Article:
A number of different institutions and government entities are responsible for regulating banks and deciding who receives a small business loan and who doesn’t. Such regulatory institutions also protect against fraud, theft and other forms of deception providing a measure of security among customers.
Yet with heavy handed regulation, banks are not given a whole lot of latitude in deciding who they can lend to and what the interest rate of such loans will be, according to BusinessWeek.com. They plug in an assessment formula, which involves a FICO credit score among other things, and make a decision to lend based largely on its results. Even neighborhood banks, which used to rely on relationships and other more subjective traits, are not able to provide lending with a handshake the way they could years ago. Some believe it is this overly regulated lending environment that has kept the nation in a flat economic cycle.
Many View Regulations as the Bane of Commercial Lending
For these reasons and more, companies have turned to less regulated avenues to obtain small business financing. Accounts receivable factoring is a way small businesses with flawed credit scores can get cash when they need it. Invoice factoring services will generally cost more than a small business loan. Factoring companies work with higher risk clients and provide more latitude concerning which companies they provide financing to. They regularly provide their services to companies that are turned down by banks.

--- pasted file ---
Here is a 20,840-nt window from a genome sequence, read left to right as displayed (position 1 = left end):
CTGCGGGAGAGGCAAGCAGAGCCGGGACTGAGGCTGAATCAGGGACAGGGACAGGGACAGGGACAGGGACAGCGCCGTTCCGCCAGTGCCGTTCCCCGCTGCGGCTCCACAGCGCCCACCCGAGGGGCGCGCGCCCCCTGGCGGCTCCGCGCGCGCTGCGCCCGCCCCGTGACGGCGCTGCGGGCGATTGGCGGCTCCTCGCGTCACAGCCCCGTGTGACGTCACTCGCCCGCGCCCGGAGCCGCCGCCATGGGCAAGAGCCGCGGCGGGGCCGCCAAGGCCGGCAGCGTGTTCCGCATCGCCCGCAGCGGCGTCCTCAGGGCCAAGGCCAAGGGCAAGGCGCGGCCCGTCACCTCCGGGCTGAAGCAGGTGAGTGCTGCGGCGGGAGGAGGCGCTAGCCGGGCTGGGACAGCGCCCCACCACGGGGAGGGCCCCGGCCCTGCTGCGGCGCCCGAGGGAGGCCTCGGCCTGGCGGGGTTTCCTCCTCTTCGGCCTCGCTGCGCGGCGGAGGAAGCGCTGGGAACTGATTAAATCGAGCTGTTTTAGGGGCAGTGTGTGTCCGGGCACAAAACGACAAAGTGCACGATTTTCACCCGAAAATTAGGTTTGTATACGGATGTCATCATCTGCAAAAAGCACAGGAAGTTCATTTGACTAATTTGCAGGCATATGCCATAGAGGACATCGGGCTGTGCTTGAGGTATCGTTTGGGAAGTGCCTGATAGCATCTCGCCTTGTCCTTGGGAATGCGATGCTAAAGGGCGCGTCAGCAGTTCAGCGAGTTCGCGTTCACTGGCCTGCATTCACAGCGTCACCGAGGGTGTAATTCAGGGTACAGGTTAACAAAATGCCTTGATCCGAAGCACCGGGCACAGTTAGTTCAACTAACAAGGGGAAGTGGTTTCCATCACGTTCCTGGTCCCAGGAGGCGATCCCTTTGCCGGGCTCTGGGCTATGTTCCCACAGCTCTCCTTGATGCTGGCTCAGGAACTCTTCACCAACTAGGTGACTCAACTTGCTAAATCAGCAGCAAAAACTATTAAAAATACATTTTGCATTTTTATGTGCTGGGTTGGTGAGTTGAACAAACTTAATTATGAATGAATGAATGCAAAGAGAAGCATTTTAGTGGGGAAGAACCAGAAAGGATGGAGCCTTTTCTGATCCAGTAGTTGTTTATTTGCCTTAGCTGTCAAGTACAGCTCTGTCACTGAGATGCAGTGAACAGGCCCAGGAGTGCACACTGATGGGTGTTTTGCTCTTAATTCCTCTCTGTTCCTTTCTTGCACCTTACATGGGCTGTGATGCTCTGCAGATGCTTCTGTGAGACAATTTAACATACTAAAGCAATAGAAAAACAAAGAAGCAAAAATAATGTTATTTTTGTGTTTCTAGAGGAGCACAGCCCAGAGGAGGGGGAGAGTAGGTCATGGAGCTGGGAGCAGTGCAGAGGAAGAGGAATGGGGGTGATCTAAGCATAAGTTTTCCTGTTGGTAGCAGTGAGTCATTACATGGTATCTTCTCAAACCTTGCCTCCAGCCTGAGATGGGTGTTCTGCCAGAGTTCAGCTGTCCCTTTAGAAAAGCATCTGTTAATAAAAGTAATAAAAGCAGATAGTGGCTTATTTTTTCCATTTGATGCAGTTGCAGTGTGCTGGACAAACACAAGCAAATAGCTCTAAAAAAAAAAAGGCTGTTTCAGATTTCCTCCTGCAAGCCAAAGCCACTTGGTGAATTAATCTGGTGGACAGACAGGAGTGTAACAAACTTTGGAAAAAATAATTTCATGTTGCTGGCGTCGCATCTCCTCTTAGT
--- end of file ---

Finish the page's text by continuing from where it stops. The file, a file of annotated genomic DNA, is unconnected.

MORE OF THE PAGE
Factoring Companies Rely on Self-Regulation
Similar to most alternative finance institutions, invoice factoring companies in the U.S. are not regulated by a formal government body. Most legitimate factoring companies are members of associations where they sort of self-regulate their collective and individual activities. The International Factoring Association and the Commercial Finance Association, for instance, encourage members to share best practices. They also provide training and tools to its members. A new association, Independent Factoring Standards Association, seeks to become “the only non-profit association to actively advocate for a more transparent, self-regulated industry where best practices are rewarded.” Its sentiment is that factoring companies should regulate themselves or else the government is going to do it instead.
According to FactoringGuru.com, no consensus exists among factoring companies and other alternative commercial finance companies regarding greater government or third-party regulation efforts. Some seem to support it by providing greater transparency while others seem to want as little government regulation as possible fearing it could negatively impact the business. As of this writing, invoice factoring services are not regulated in the same way banks are though the possibility exists that this could change.